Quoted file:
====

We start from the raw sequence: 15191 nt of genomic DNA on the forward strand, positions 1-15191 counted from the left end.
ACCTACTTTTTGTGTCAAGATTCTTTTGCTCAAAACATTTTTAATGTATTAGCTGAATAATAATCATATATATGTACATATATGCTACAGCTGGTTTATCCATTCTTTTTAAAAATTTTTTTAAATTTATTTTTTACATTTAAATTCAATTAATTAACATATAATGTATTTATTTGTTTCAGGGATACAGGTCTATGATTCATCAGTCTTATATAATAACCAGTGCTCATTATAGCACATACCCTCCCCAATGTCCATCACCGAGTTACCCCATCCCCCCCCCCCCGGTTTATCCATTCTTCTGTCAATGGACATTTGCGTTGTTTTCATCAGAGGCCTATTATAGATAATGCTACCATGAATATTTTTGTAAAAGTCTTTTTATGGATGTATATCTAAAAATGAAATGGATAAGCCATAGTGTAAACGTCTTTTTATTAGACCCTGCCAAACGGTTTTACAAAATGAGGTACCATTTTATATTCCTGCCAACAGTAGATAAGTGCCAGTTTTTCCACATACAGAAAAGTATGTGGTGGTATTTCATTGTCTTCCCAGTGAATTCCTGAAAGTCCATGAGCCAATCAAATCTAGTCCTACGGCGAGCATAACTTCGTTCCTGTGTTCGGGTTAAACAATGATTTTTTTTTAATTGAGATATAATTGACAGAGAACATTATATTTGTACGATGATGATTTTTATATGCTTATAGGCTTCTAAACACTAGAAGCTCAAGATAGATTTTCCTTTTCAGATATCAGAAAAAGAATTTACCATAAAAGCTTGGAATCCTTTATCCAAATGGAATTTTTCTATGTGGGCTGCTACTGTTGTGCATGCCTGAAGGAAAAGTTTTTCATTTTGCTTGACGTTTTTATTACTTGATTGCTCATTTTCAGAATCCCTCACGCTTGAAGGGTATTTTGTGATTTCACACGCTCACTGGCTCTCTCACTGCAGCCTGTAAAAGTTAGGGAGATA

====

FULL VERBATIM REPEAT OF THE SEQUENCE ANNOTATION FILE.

We start from the raw sequence: 15191 nt of genomic DNA on the forward strand, positions 1-15191 counted from the left end.
ACCTACTTTTTGTGTCAAGATTCTTTTGCTCAAAACATTTTTAATGTATTAGCTGAATAATAATCATATATATGTACATATATGCTACAGCTGGTTTATCCATTCTTTTTAAAAATTTTTTTAAATTTATTTTTTACATTTAAATTCAATTAATTAACATATAATGTATTTATTTGTTTCAGGGATACAGGTCTATGATTCATCAGTCTTATATAATAACCAGTGCTCATTATAGCACATACCCTCCCCAATGTCCATCACCGAGTTACCCCATCCCCCCCCCCCCGGTTTATCCATTCTTCTGTCAATGGACATTTGCGTTGTTTTCATCAGAGGCCTATTATAGATAATGCTACCATGAATATTTTTGTAAAAGTCTTTTTATGGATGTATATCTAAAAATGAAATGGATAAGCCATAGTGTAAACGTCTTTTTATTAGACCCTGCCAAACGGTTTTACAAAATGAGGTACCATTTTATATTCCTGCCAACAGTAGATAAGTGCCAGTTTTTCCACATACAGAAAAGTATGTGGTGGTATTTCATTGTCTTCCCAGTGAATTCCTGAAAGTCCATGAGCCAATCAAATCTAGTCCTACGGCGAGCATAACTTCGTTCCTGTGTTCGGGTTAAACAATGATTTTTTTTTAATTGAGATATAATTGACAGAGAACATTATATTTGTACGATGATGATTTTTATATGCTTATAGGCTTCTAAACACTAGAAGCTCAAGATAGATTTTCCTTTTCAGATATCAGAAAAAGAATTTACCATAAAAGCTTGGAATCCTTTATCCAAATGGAATTTTTCTATGTGGGCTGCTACTGTTGTGCATGCCTGAAGGAAAAGTTTTTCATTTTGCTTGACGTTTTTATTACTTGATTGCTCATTTTCAGAATCCCTCACGCTTGAAGGGTATTTTGTGATTTCACACGCTCACTGGCTCTCTCACTGCAGCCTGTAAAAGTTAGGGAGATA